I have puzzled over this for years. Whilst I believe that she thinks she had a religious experience when tow young Mormon missionaries knocked on the door, after much consideration I think I know one of the reasons that she joined the Mormon Church.
She was lonely and isolated. In early 1960s Birmingham was still a city terribly devastated by the Second World War. Vast sections of the city were still officially declared bomb site. It was weird. You would walk along a road and, although the gaslights were still in position and still burning (yes, Birmingham still had gaslights in the street into the mid to late 1960s!) one or both sides of the cobbled street were totally flat. The corpses of some people had been left in the cellars of the engineering works or the houses in the tightly packed back-to-back housing in and near the city centre, where we lived.
The government decided it would be too costly to rebuild, so they had new towns built and large sections of the populace of Birmingham were forced to leave our home city and settled in these new towns.
My mother was given a choice of three. And chose the worst option, as it happens. We were used to a bustling city with 24 hour a day bus services, theatres, cinemas and train services and relatively high wages with skilled jobs. We moved to an area of a few buses a day to the nearest town, no train service, no cinema and no theatre. And wages 1/10 of in Birmingham. And no skilled jobs.
And the local people hated us. They reviled us in the street and called us names. I was at school, my father had to make an 80 mile round trip to and from work and my mother was at home, isolated and so very, very lonely. And she knew that the situation we were in was partially her fault, for opting for the wrong area.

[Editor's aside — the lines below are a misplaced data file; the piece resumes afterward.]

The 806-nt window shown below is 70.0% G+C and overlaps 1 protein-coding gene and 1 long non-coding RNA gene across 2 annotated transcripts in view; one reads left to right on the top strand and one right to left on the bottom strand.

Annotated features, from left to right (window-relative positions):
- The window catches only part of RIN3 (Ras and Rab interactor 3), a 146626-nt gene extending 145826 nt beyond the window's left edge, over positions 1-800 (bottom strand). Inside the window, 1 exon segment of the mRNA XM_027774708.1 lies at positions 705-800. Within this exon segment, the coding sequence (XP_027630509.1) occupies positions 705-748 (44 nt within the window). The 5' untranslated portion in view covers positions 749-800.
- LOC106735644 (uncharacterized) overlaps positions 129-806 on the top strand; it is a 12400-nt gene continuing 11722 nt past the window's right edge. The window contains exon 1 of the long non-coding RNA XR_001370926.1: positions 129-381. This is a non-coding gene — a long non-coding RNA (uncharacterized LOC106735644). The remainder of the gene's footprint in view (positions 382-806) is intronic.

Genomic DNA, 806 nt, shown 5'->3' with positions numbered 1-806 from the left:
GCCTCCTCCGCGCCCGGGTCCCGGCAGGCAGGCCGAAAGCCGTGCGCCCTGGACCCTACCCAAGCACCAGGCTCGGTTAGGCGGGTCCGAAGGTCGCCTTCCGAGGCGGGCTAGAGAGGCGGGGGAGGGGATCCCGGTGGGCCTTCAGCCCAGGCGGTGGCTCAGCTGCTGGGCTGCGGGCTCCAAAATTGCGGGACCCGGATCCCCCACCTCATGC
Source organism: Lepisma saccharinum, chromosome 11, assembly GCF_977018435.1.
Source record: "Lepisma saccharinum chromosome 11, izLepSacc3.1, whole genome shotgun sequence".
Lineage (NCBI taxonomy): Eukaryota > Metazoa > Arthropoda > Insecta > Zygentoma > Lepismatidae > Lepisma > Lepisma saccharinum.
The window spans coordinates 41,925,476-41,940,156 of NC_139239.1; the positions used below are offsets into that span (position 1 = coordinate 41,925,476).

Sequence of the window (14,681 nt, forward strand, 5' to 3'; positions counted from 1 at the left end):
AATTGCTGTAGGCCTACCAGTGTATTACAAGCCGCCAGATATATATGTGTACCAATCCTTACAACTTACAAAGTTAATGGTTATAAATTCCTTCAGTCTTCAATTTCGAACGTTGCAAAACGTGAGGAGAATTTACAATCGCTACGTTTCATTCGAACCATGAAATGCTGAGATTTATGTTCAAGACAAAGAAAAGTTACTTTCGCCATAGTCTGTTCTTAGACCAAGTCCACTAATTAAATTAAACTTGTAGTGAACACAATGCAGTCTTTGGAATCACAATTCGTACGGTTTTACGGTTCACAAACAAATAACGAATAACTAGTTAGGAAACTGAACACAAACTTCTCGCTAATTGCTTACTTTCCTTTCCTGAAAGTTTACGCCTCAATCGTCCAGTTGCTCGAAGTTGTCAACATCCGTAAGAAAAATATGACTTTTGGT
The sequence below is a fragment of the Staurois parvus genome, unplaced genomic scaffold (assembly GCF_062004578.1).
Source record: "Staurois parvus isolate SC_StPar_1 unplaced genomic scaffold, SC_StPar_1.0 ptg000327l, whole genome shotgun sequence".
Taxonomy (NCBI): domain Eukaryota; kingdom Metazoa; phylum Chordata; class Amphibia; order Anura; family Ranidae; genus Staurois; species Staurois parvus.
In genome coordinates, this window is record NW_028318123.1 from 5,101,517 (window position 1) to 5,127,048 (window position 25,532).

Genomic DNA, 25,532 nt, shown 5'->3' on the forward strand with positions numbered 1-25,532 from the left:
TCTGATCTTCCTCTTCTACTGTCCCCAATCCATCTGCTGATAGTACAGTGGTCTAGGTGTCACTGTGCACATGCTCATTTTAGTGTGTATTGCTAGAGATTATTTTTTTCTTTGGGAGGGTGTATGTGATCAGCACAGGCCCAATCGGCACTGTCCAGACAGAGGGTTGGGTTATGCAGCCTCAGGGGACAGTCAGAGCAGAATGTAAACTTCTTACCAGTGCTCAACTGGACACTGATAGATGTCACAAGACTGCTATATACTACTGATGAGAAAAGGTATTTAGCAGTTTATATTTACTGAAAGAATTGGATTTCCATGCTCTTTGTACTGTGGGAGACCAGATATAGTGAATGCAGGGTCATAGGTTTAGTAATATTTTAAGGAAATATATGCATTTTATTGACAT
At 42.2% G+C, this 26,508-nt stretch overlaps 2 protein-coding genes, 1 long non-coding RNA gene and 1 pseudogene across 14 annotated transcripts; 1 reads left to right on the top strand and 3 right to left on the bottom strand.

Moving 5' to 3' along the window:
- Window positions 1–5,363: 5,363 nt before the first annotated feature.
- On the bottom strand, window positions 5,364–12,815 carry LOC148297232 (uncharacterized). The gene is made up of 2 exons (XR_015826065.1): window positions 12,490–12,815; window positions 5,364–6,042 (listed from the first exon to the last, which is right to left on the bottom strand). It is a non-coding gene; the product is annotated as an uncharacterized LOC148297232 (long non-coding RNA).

The other members of the church she attended resented her, as she was an incomer, so not welcome. Some people were kind, but many were not.
And then the Mormon missionaries came. Clean, nice looking young lads. They came with tales of a golden bible, and of Moroni’s promise.
She went to church and felt welcome for the first time in the area we lived in. That clinched it, I think. Also, it might have been a sort of black humour of sorts that lead my mother, isolated and persecuted as she was, to choose to join a church which liked to exude an air of pious beatification as it exaggerates one or two stories of early persecution into a skein of lies that cocoon Mormonism from the real world.
Perhaps my mother identified with Mormons and Mormonism because she felt she was suffering, as the church were? And after all she was persecuted for being a Brummie. Might as well make it something more interesting to be persecuted of. Like being a member of a loony cult.